Suppliers of Peruvian citrus say the recession did not have a negative impact on the summer citrus deal, but some of last year’s players will still sit out the deal in 2010.
“Would it be a better seller though if the economy was better? Yes, yet consumption of imported citrus was up,” said David Mixon, senior vice president and chief marketing officer for Seald Sweet International, Vero Beach, Fla.
“We actually shipped more fruit last year than the year before.”
Mixon said the real question will be whether pricing structures will be acceptable to some of this year’s exporters.
Beatriz Tubino, director of agro exports for the Peruvian Association of Exporters, Lima, said that exports of Peruvian citrus overall fell, but not as a result of lower demand in the U.S.
“With respect to 2008, in the year 2009 the net tonage fell by 22%,” she said.
“Nonetheless, we must consider that the exports to the U.S., the country that represents our number one destination for citrus exports, grew by 12% with respect to the year 2008.”
Fernando Cilloniz, general manager of data analyst Inform@ccion, Lima, said last year’s volumes overall fell as a result of the agricultural phenomenon of alternation —“a year of strong production is followed by a year of low production.”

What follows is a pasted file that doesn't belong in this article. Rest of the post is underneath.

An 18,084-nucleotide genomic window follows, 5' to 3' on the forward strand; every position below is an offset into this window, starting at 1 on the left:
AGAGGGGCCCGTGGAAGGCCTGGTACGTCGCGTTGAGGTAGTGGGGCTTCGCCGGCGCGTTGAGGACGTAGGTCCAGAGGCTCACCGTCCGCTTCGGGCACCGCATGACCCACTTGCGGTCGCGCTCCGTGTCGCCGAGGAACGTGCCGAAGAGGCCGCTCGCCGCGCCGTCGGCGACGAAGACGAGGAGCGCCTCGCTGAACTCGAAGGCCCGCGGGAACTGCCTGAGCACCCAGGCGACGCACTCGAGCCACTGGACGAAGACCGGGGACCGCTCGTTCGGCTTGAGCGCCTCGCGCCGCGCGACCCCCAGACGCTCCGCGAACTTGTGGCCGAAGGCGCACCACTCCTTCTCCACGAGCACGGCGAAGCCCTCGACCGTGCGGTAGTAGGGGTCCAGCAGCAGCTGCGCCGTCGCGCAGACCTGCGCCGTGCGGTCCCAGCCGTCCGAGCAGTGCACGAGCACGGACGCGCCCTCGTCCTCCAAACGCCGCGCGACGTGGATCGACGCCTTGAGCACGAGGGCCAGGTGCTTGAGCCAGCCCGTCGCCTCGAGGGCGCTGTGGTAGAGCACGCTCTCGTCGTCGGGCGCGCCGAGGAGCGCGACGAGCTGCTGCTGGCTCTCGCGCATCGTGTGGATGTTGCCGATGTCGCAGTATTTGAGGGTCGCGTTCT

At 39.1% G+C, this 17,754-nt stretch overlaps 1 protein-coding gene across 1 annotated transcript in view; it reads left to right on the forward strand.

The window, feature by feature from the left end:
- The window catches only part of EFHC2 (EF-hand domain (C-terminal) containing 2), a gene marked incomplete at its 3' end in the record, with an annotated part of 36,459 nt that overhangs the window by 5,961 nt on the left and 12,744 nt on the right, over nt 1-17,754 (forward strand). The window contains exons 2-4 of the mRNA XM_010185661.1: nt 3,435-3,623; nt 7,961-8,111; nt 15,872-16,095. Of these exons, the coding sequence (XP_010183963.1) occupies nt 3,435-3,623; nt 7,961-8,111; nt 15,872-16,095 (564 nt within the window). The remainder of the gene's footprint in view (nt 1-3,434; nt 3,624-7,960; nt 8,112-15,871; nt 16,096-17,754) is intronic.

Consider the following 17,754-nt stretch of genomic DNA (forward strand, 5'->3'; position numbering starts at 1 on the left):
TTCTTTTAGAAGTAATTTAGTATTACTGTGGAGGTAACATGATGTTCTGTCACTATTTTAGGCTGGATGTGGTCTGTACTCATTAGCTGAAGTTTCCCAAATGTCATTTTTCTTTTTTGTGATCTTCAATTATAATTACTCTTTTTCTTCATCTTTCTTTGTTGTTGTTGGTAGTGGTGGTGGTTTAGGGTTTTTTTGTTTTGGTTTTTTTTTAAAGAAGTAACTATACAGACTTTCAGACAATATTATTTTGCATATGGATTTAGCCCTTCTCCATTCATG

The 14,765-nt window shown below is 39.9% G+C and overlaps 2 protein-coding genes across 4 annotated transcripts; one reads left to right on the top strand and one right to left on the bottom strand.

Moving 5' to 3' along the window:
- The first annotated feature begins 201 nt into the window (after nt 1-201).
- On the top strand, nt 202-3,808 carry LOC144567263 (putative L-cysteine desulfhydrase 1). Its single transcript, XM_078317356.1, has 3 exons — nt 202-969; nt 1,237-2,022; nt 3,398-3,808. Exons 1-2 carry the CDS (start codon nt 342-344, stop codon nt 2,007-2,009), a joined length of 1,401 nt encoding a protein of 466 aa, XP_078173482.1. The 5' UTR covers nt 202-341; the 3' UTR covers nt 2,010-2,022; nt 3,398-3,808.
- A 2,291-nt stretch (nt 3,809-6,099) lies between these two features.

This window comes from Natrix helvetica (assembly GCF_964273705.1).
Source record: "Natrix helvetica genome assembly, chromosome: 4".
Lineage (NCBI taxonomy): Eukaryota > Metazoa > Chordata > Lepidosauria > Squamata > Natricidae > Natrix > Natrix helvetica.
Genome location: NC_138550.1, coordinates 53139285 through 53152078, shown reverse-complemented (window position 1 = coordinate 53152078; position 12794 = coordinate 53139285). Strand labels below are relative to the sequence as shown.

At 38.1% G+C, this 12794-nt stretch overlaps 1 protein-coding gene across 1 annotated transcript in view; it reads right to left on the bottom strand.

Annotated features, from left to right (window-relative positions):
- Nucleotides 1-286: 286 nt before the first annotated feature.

He said Peruvian citrus will increase in volume again this year with high prices.
Ismael Benavides, former Peruvian Minister of Agriculture and general manager of the Huamani Group, Lima, said that as the economic crisis affected the European market and the exchange rate from euros to dollars dropped by 17%, the income of the Peruvian citrus industry fell as a result.
“The demand is uncertain due to the advent of the Greek crisis,” he said. “In the USA we expect demand will not increase substantially, so the outlook for prices is uncertain.”
Uncertain prices mean uncertain grower returns, though suppliers do not expect returns to be as poor as they were when the market was flooded in 2008.
“Two years ago returns were poor but it wasn’t because of lack of consumption,” Mixon said.
“It was an improper manner of marketing, nothing to do with the production side.”
Mixon said the Peruvians are more mature in the market and they understand market desires and processes better now.
“They will continue to be successful if the market conditions remain at a level that is acceptable in their returns,” he said.
Estuardo Masias, general manager of Lima-based Prolan and part owner of La Calera, Chincha, Peru, said that in 2009, climactic conditions led to lower volumes especially in satsumas and clementines, but the international economic crisis did not really affect the deal.